Noise

elizabyth

As humans living in a noisy world crowded with other humans, we tend to complain about the constant barrage of sounds that drown out our thoughts. A few of us even complain about the noisy thoughts that drown out the din of the outside. However, noise is as much of our life as the sunlight or the air we breathe. We start off life surrounded by the deafening beating of our mother’s heartbeat, the rush of blood through her veins, the soft melodic sound of her voice and the slow inhale and exhale of air moving through her lungs. These sounds comfort us and from a very early age we associate noise to safety and wellbeing.

Later, as we grow up and our minds become full of broken-record snippets of favorite (or despised) songs, half-formed memories, conversations we should have or are planning to have, shopping lists of dreams, goals and groceries, memories either real or imagined, and an infinite number of other loud thoughts, the noise becomes unbearable. This is when most people start to complain about the loud parties next door, the conversations on the Max line, the bumping bass coming from the car in the next lane or the barking dog. But the real problem may not be the external backdrop of sound, but the unrelenting noise from within.

I will be the first to admit that my problem with noise is not about the external. My mind is often overloaded with a very loud symphony of thoughts that drown out whatever is going on around me. It’s having a new idea, or thoughts about what to eat for dinner, or checking in to see whether I’m tired or my stomach is growling. It’s being kept up at night or awoken in the wee hours by an idea for a story – a talking cat making an argument for scratching on the furniture or a conversation about a ghost. My mind is barraged by hundreds of ideas, so loud that they drown out the very real sounds going on around me. How many times have I been focused – not on a person speaking to me – but on some errant idea that flew through my head like a swallow, swooping and dipping; yet staying just out of the reach? I turn my attention to trying to grasp and hold onto this fleeting thing, this brilliant spark that just as quickly burns out and leaves my mind forever. And even as I falter and bring my attention back to the present, back to the person addressing me with a question, I realize that I’ve lost something else as well – that connection with the person who is speaking to me. “What?” I ask, forcing them to repeat themselves so I can re-establish that connection. “There’s a lot of noise in here and I didn’t quite catch your question.” But the truth is that I simply just wasn’t paying attention to them, and without that focus, they might have well been in the next county talking to a brick wall.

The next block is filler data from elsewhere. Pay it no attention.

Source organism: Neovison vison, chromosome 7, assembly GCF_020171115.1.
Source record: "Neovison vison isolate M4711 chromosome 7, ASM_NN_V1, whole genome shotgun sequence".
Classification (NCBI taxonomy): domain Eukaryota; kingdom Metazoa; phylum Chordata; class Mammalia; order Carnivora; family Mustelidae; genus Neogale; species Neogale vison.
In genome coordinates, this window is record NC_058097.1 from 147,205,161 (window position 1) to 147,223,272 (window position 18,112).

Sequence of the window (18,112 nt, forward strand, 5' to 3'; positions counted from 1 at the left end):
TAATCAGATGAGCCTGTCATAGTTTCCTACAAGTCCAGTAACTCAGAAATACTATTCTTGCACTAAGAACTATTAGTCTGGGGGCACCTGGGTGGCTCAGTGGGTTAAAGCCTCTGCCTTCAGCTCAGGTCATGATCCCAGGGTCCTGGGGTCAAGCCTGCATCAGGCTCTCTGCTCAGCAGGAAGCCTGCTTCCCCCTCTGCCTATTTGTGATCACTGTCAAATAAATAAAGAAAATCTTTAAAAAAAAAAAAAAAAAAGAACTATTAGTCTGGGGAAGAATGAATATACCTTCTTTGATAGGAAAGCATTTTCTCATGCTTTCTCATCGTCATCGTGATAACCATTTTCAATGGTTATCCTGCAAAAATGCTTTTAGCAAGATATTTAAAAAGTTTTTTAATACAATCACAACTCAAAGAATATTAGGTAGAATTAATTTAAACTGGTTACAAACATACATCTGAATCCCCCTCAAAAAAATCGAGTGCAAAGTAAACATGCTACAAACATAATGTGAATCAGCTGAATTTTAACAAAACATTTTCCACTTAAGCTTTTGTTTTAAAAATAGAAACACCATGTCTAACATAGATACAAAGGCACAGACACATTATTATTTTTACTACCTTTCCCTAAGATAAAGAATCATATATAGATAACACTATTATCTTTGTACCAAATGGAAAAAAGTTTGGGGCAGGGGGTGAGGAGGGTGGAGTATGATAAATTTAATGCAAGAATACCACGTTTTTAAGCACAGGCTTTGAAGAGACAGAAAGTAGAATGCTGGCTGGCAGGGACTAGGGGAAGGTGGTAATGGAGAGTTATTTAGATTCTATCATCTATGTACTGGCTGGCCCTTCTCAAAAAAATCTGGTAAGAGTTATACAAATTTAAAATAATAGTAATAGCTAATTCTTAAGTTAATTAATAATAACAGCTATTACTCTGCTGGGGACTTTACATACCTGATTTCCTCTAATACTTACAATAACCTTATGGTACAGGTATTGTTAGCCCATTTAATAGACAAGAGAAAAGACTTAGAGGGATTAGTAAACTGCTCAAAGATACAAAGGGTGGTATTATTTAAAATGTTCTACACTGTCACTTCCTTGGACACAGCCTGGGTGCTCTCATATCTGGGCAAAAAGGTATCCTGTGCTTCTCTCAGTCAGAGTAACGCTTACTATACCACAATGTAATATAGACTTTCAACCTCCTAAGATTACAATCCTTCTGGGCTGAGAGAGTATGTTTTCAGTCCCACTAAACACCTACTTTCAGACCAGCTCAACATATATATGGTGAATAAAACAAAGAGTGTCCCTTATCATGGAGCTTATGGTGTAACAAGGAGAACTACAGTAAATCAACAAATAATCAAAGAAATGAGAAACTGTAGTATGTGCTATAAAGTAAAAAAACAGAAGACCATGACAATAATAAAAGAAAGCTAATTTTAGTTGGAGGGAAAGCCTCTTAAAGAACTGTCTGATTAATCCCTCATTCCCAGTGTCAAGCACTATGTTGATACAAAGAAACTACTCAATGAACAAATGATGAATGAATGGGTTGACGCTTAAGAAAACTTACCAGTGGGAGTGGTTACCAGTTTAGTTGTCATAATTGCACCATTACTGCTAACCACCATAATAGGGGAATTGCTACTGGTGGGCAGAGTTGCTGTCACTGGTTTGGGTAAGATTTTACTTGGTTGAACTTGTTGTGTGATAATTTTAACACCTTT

But one cannot speak of noise without giving a reverential nod of the head to silence. While we start at the sound of a gunshot, tremble at the sound of approaching danger or otherwise fear certain sounds that conjure frightening images of one type or another, nothing compares to the true terror invoked by silence. How many times have we suddenly become aware of a complete absence of sound and felt the hair prickling on the back of our neck and the chilly sensation of goose bumps forming up and down our arms? Even the words we use to describe the absence of sound are scary. Footsteps become ‘deadened’ and a room is ‘as quiet as a tomb’ when the sound is taken away. Silence is unnatural and terrifying.

Many would argue with me, stating that they would enjoy silence and consider it peaceful if only they could experience a few moments of this wonderful thing. They believe that silence will quiet their minds and drive away the stress that an overly noisy and busy life brings about. They feel that a moment of true silence would bring peace and serenity into their lives.

Oh, but they are so wrong.

Silence – true silence when the world seems to have stopped and you hear nothing except the blood pumping through your veins – is a signal of life-threatening danger. Animals understand this well – when everything goes deathly quiet and even the insects stop buzzing, it means a predator is near. We also feel this deep in our subconscious – anyone walking in a forest will feel uneasiness bordering on sheer terror if the normal expected sounds suddenly stop. Why else is it a recurring theme in scary movies? Silence is danger; silence is deadly. Silence is when the movie soundtrack stops right before the psychopath jumps out of the closet.

And what of uninterrupted silence inside your mind? What of those who wish their minds to be completely void of all noisy thoughts and want to experience silence in its purest form? Never fear, dear soul tormented by noise – for we all experience silence sooner or later. It’s called Death.

Leave a Reply

Your email address will not be published. Required fields are marked *